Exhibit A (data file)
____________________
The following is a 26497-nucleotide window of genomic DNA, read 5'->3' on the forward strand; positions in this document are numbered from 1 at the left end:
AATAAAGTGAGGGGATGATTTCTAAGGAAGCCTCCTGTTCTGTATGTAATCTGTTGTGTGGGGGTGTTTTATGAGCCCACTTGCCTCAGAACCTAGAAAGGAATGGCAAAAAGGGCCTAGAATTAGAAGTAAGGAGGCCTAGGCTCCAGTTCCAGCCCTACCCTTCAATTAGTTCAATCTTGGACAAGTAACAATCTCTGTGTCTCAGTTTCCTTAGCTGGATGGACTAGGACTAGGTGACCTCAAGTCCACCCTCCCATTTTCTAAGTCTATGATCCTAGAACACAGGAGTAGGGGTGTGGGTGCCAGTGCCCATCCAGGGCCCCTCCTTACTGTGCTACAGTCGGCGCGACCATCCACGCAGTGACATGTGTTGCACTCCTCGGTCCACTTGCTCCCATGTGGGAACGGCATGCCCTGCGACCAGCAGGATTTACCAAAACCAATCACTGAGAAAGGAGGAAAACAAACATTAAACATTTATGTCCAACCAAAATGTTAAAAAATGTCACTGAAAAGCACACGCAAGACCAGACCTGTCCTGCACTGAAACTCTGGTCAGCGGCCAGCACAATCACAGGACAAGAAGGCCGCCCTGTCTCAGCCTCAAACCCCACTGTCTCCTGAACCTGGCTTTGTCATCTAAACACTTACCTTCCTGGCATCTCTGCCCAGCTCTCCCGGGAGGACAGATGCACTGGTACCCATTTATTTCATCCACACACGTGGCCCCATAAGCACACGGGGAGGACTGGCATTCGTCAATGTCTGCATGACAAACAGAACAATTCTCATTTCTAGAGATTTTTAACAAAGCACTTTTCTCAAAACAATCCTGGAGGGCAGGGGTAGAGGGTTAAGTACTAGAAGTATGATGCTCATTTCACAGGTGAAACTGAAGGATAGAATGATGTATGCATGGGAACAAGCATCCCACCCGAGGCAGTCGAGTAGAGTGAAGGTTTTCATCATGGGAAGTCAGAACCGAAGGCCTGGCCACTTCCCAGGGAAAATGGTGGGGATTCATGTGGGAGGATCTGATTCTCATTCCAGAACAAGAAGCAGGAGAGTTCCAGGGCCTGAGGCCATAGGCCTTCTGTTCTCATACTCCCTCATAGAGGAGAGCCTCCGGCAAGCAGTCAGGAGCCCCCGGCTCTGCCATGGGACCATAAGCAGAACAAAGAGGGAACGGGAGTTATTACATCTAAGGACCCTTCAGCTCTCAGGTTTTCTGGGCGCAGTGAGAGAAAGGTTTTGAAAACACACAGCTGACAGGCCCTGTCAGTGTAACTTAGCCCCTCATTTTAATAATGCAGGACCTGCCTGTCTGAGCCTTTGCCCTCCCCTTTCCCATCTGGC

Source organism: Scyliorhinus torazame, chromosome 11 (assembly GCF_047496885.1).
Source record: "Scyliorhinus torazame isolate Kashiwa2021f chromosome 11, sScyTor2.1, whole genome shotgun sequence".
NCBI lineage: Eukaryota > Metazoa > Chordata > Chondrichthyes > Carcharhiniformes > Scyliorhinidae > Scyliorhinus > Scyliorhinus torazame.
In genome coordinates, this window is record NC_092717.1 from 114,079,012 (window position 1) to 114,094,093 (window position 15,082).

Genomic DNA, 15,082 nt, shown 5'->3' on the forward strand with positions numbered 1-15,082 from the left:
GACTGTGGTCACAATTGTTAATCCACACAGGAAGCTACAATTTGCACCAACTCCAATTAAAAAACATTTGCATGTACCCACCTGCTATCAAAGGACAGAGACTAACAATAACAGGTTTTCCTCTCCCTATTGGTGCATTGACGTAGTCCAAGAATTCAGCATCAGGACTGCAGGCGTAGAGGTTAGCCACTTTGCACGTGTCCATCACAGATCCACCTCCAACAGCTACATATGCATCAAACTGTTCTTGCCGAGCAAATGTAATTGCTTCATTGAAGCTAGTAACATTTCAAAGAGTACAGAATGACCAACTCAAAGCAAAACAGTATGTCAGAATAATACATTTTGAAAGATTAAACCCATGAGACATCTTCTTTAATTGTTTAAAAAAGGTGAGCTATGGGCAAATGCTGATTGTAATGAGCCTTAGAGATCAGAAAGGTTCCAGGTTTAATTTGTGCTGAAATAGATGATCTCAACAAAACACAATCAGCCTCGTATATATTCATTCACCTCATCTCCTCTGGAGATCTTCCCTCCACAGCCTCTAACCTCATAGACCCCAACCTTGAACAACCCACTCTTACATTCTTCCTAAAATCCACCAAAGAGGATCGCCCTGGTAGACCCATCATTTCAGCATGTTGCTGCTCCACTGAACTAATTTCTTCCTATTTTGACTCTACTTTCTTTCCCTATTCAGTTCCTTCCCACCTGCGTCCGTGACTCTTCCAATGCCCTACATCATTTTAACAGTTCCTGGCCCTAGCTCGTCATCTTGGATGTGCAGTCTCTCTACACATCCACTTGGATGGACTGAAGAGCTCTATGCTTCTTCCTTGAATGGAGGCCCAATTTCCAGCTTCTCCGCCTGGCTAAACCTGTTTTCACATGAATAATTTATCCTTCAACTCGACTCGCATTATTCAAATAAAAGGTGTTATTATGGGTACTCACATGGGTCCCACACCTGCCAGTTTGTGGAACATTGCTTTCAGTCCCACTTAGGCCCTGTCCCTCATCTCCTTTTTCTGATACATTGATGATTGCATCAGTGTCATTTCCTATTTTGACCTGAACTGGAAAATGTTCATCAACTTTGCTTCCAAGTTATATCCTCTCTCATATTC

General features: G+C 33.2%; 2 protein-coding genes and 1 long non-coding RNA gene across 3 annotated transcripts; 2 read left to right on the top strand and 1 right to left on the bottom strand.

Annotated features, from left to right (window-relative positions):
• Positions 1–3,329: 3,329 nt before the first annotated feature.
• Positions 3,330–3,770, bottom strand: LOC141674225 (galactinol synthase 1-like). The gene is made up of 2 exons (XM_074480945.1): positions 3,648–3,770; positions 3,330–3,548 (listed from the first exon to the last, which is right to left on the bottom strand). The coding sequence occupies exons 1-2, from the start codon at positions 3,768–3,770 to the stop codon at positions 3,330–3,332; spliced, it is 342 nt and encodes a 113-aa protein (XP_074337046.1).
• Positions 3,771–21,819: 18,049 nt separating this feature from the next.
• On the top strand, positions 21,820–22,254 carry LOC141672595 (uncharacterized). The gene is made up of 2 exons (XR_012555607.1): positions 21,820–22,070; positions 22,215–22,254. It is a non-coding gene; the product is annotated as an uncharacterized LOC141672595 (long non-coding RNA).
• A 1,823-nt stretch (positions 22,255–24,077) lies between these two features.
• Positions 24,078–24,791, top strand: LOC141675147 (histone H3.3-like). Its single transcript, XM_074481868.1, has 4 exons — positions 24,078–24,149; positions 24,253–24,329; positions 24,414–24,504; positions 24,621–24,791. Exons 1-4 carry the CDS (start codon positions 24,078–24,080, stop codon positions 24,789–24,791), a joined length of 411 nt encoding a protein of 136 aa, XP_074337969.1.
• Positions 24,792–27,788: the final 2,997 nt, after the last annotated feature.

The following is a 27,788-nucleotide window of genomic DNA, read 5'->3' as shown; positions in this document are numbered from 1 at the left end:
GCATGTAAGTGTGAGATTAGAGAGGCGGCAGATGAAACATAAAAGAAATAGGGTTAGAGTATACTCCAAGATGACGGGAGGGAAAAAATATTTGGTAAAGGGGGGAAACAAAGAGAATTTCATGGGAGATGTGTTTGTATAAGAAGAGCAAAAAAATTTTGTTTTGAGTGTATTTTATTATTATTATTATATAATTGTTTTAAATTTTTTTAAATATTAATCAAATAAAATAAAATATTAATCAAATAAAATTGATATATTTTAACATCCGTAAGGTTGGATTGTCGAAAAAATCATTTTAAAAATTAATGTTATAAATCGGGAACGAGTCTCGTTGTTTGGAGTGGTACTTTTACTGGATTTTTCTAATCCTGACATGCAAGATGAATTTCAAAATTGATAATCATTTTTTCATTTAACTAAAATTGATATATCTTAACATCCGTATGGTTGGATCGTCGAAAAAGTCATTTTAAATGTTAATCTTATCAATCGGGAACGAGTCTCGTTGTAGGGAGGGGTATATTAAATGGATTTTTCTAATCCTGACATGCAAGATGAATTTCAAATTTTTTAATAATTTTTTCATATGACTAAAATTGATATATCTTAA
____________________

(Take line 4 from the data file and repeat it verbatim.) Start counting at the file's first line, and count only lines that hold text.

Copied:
Source record: "Scyliorhinus torazame isolate Kashiwa2021f chromosome 11, sScyTor2.1, whole genome shotgun sequence".